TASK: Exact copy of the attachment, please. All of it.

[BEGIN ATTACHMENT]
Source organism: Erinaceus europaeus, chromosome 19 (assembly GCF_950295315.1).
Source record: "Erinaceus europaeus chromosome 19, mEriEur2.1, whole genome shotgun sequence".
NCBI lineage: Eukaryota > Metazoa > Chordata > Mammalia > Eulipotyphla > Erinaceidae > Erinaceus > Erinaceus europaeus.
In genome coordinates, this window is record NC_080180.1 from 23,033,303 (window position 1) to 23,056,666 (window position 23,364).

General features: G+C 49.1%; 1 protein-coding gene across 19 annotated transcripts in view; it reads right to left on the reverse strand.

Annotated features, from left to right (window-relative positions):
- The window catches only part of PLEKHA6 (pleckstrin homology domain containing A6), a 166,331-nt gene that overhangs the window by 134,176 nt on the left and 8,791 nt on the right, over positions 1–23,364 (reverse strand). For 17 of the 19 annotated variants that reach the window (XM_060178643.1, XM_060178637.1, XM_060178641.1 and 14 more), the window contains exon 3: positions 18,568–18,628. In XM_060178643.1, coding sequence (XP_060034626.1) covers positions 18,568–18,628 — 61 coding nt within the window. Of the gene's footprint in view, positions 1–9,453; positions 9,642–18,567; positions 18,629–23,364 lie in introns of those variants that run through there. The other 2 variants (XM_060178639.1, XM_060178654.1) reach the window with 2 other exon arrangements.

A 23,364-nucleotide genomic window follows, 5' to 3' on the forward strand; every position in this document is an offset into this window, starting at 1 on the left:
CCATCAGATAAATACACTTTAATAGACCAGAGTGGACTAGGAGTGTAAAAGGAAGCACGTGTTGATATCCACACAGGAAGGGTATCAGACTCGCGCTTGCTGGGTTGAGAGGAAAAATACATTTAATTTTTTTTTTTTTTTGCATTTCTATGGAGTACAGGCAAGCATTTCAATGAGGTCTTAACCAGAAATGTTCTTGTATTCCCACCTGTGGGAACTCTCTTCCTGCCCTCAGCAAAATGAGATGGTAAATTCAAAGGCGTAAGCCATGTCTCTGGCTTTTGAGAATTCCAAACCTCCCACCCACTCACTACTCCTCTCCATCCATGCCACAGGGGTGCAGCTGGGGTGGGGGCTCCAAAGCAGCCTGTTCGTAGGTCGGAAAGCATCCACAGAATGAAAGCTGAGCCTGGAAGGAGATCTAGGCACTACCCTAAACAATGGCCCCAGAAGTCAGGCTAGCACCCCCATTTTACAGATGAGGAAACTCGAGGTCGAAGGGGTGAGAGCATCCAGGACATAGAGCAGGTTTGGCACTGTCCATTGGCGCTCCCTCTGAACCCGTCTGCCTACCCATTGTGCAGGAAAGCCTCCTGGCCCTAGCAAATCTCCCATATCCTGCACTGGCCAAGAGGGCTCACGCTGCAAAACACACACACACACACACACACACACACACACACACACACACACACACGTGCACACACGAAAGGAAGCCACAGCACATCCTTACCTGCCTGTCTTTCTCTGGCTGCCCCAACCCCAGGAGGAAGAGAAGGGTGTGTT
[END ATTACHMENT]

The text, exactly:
Source organism: Erinaceus europaeus, chromosome 19 (assembly GCF_950295315.1).
Source record: "Erinaceus europaeus chromosome 19, mEriEur2.1, whole genome shotgun sequence".
NCBI lineage: Eukaryota > Metazoa > Chordata > Mammalia > Eulipotyphla > Erinaceidae > Erinaceus > Erinaceus europaeus.
In genome coordinates, this window is record NC_080180.1 from 23,033,303 (window position 1) to 23,056,666 (window position 23,364).

General features: G+C 49.1%; 1 protein-coding gene across 19 annotated transcripts in view; it reads right to left on the reverse strand.

Annotated features, from left to right (window-relative positions):
- The window catches only part of PLEKHA6 (pleckstrin homology domain containing A6), a 166,331-nt gene that overhangs the window by 134,176 nt on the left and 8,791 nt on the right, over positions 1–23,364 (reverse strand). For 17 of the 19 annotated variants that reach the window (XM_060178643.1, XM_060178637.1, XM_060178641.1 and 14 more), the window contains exon 3: positions 18,568–18,628. In XM_060178643.1, coding sequence (XP_060034626.1) covers positions 18,568–18,628 — 61 coding nt within the window. Of the gene's footprint in view, positions 1–9,453; positions 9,642–18,567; positions 18,629–23,364 lie in introns of those variants that run through there. The other 2 variants (XM_060178639.1, XM_060178654.1) reach the window with 2 other exon arrangements.

A 23,364-nucleotide genomic window follows, 5' to 3' on the forward strand; every position in this document is an offset into this window, starting at 1 on the left:
CCATCAGATAAATACACTTTAATAGACCAGAGTGGACTAGGAGTGTAAAAGGAAGCACGTGTTGATATCCACACAGGAAGGGTATCAGACTCGCGCTTGCTGGGTTGAGAGGAAAAATACATTTAATTTTTTTTTTTTTTTGCATTTCTATGGAGTACAGGCAAGCATTTCAATGAGGTCTTAACCAGAAATGTTCTTGTATTCCCACCTGTGGGAACTCTCTTCCTGCCCTCAGCAAAATGAGATGGTAAATTCAAAGGCGTAAGCCATGTCTCTGGCTTTTGAGAATTCCAAACCTCCCACCCACTCACTACTCCTCTCCATCCATGCCACAGGGGTGCAGCTGGGGTGGGGGCTCCAAAGCAGCCTGTTCGTAGGTCGGAAAGCATCCACAGAATGAAAGCTGAGCCTGGAAGGAGATCTAGGCACTACCCTAAACAATGGCCCCAGAAGTCAGGCTAGCACCCCCATTTTACAGATGAGGAAACTCGAGGTCGAAGGGGTGAGAGCATCCAGGACATAGAGCAGGTTTGGCACTGTCCATTGGCGCTCCCTCTGAACCCGTCTGCCTACCCATTGTGCAGGAAAGCCTCCTGGCCCTAGCAAATCTCCCATATCCTGCACTGGCCAAGAGGGCTCACGCTGCAAAACACACACACACACACACACACACACACACACACACACACACACACACGTGCACACACGAAAGGAAGCCACAGCACATCCTTACCTGCCTGTCTTTCTCTGGCTGCCCCAACCCCAGGAGGAAGAGAAGGGTGTGTT